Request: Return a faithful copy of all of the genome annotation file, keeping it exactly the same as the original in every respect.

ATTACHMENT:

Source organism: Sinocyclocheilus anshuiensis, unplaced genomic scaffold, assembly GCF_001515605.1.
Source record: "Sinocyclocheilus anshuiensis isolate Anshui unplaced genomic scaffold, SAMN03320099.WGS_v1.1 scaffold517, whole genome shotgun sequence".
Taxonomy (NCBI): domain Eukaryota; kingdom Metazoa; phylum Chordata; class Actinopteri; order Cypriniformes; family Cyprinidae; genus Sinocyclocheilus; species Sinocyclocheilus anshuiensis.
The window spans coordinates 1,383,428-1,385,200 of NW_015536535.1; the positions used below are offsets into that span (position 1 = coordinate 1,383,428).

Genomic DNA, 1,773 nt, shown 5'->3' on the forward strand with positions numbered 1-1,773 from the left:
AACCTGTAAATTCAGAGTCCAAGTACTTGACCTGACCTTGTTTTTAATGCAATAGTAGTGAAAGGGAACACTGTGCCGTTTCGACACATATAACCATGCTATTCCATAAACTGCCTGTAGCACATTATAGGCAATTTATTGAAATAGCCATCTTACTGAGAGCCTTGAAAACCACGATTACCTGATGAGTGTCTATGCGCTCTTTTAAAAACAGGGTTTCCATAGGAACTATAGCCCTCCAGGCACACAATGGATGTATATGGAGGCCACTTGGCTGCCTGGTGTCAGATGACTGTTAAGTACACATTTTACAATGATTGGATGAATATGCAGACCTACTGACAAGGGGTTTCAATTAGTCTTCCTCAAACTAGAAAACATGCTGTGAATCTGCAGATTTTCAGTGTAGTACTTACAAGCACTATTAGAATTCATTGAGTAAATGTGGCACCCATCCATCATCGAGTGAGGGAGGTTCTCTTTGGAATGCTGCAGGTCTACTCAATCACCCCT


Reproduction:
Source organism: Sinocyclocheilus anshuiensis, unplaced genomic scaffold, assembly GCF_001515605.1.
Source record: "Sinocyclocheilus anshuiensis isolate Anshui unplaced genomic scaffold, SAMN03320099.WGS_v1.1 scaffold517, whole genome shotgun sequence".
Taxonomy (NCBI): domain Eukaryota; kingdom Metazoa; phylum Chordata; class Actinopteri; order Cypriniformes; family Cyprinidae; genus Sinocyclocheilus; species Sinocyclocheilus anshuiensis.
The window spans coordinates 1,383,428-1,385,200 of NW_015536535.1; the positions used below are offsets into that span (position 1 = coordinate 1,383,428).

Genomic DNA, 1,773 nt, shown 5'->3' on the forward strand with positions numbered 1-1,773 from the left:
AACCTGTAAATTCAGAGTCCAAGTACTTGACCTGACCTTGTTTTTAATGCAATAGTAGTGAAAGGGAACACTGTGCCGTTTCGACACATATAACCATGCTATTCCATAAACTGCCTGTAGCACATTATAGGCAATTTATTGAAATAGCCATCTTACTGAGAGCCTTGAAAACCACGATTACCTGATGAGTGTCTATGCGCTCTTTTAAAAACAGGGTTTCCATAGGAACTATAGCCCTCCAGGCACACAATGGATGTATATGGAGGCCACTTGGCTGCCTGGTGTCAGATGACTGTTAAGTACACATTTTACAATGATTGGATGAATATGCAGACCTACTGACAAGGGGTTTCAATTAGTCTTCCTCAAACTAGAAAACATGCTGTGAATCTGCAGATTTTCAGTGTAGTACTTACAAGCACTATTAGAATTCATTGAGTAAATGTGGCACCCATCCATCATCGAGTGAGGGAGGTTCTCTTTGGAATGCTGCAGGTCTACTCAATCACCCCT